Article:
Cubs

No return date for Dexter Fowler, but Cubs can't wait to get him back

No return date for Dexter Fowler, but Cubs can't wait to get him back

Dexter Fowler has missed the last 14 games. And the Cubs have lost 10 of them.

While there are plenty of other reasons the Cubs have recently made fans sweat with ugly sweeps at the hands of the Cardinals and Mets and dropping three of four to the Marlins, Fowler's absence is among the most glaring.

The center fielder and leadoff guy is in all likelihood going to be voted into the starting lineup for the National League All-Star team, but when he finally returns to the Cubs' starting lineup remains a mystery. The updates that came Monday from Fowler and manager Joe Maddon regarding the center fielder's hamstring injury fell more into the speculation category.

"I can’t put a time on it," Fowler said. "It feels good. It’s getting better, it’s getting better fast. That’s a good sign. I can’t really look toward the future."

[SHOP: Gear up, Cubs fans!]

When Fowler initially went on the disabled list two weeks ago, it was billed mostly as precaution. He wasn't expected to need the full 15 days. But 15 days later, Fowler remains on the DL, and he might remain there a few days more, too.

What was certain Monday was that he'll go on a rehab assignment. When that will happen, however, was also unknown.

"He needs a day or two of rehab, getting out and playing. We don’t know when that’s going to be yet," Maddon said. "It’s not impossible to think that it can be by the end of this week. But it’s a day-to-day thing. He’s getting better, he’s feeling well. Obviously he’s motivated to play in the All-Star Game, that’s a big part of it. I understand that. We’ll just play out the rest of the week and see where it takes us. But there’s no definitive game strategy right now."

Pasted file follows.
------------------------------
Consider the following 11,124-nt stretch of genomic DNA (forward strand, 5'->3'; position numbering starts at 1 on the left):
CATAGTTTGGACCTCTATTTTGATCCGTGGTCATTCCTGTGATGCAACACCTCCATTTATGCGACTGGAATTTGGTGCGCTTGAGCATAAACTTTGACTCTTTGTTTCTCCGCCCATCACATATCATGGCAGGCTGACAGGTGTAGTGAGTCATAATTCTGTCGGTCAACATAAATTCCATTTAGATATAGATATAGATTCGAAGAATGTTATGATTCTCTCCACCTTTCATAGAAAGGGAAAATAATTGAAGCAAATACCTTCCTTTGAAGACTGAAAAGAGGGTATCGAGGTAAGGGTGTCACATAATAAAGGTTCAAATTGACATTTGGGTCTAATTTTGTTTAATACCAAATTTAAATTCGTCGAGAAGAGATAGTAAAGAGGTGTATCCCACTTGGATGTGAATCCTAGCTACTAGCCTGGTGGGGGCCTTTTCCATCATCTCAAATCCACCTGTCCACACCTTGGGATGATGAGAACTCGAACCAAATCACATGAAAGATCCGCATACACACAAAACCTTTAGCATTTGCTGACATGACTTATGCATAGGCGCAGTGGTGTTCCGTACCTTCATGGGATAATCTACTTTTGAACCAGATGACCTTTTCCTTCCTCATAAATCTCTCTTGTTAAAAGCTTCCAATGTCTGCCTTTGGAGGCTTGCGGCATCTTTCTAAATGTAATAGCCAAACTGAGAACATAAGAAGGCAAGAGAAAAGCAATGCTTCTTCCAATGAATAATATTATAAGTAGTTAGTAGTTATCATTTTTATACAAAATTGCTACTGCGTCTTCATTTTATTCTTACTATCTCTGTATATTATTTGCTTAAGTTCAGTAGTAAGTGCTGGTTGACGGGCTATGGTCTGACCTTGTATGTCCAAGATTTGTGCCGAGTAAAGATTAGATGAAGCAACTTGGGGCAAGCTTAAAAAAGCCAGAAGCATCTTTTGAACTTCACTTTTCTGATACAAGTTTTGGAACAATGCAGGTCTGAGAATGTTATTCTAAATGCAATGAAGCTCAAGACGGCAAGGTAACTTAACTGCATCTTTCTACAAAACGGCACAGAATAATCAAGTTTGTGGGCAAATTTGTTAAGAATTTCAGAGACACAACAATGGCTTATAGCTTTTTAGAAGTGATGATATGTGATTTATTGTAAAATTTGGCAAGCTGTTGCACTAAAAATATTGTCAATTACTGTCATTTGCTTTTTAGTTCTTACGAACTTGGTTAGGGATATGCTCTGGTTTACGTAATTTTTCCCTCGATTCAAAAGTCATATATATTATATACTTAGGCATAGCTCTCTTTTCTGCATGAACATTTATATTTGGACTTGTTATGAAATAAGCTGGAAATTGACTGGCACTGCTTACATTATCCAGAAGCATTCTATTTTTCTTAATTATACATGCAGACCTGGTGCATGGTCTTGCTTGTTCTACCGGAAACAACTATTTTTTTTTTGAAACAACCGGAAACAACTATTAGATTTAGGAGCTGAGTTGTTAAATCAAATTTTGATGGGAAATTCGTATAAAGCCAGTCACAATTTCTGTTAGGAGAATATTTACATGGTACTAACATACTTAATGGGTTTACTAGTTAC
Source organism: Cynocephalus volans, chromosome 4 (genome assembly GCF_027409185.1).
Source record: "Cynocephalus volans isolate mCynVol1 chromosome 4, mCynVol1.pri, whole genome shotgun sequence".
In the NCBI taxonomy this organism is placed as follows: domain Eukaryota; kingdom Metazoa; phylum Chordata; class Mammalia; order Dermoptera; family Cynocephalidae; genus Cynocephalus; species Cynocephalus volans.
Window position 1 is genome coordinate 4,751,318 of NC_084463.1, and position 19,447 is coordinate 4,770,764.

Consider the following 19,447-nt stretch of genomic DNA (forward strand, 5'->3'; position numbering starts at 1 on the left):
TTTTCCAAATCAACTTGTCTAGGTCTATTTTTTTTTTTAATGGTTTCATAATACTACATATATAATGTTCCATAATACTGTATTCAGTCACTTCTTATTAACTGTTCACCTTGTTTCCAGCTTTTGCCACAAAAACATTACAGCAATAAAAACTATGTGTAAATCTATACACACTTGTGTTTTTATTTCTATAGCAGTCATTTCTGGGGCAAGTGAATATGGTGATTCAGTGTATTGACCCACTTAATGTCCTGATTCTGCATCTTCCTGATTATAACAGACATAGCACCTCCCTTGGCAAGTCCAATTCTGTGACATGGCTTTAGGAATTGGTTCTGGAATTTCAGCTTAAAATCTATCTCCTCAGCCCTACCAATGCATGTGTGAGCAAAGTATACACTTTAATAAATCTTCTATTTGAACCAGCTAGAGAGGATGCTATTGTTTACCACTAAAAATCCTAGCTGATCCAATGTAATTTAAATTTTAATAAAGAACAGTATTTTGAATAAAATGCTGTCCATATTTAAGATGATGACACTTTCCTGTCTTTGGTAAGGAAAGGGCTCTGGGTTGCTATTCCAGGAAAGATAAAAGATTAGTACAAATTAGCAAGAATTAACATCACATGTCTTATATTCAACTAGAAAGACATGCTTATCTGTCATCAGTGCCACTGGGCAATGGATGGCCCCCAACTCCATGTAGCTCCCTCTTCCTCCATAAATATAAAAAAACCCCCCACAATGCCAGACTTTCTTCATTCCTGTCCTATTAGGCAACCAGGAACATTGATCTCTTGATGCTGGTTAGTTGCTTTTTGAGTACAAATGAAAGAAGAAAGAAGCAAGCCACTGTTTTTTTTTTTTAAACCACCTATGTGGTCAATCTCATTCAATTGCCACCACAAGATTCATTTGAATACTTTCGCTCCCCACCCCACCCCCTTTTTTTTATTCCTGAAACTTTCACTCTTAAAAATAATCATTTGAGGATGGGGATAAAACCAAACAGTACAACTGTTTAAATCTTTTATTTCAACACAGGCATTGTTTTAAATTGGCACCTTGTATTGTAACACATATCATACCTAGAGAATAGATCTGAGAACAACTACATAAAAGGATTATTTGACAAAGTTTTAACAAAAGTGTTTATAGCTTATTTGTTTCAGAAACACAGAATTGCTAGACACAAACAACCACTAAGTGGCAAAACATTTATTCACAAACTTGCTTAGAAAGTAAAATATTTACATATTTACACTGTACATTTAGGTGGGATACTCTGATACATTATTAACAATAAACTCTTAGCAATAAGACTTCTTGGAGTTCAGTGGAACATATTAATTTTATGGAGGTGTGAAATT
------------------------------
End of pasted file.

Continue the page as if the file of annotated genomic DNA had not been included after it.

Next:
So if Fowler is one of three starting National League outfielders when the All-Star rosters are announced Tuesday, will he get a chance to play in the game?

Again, unknown.

"The thing with him is health. Maybe coincidentally you would send him out on those two days anyhow to play rehab, and it just happens to be before an All-Star Game. That would all be more coincidence more than we’re trying to push for him to play in an All-Star Game. That wouldn’t be it at all," Maddon said. "This might be the right time to do it. And then you know that he’s fine, and he goes (to the All-Star Game) and plays a couple innings out there, gets a couple at-bats, comes back and plays. I don’t know, this is all conjecture. But you don’t want to have the timing interfere with what you would have normally done anyway."

[MORE CUBS: Maddon expects Kris Bryant to be fine after scary outfield collision]

Here's what is a definite, though: The Cubs want Fowler back, and they could use him back in a big way. Again, his absence isn't the only reason the Cubs are experiencing a downturn from their white-hot start to the season. But losing an All-Star leadoff man has its obvious repercussions.

Fowler has led off every game he's started this season and posted a spectacular .290/.398/.483 slash line with 41 runs scored, 19 doubles, seven homers and 28 RBIs. Since his departure from June 18's game against the Pittsburgh Pirates, a variety of Cubs hitters have led off, with Ben Zobrist taking over the role on a consistent basis of late.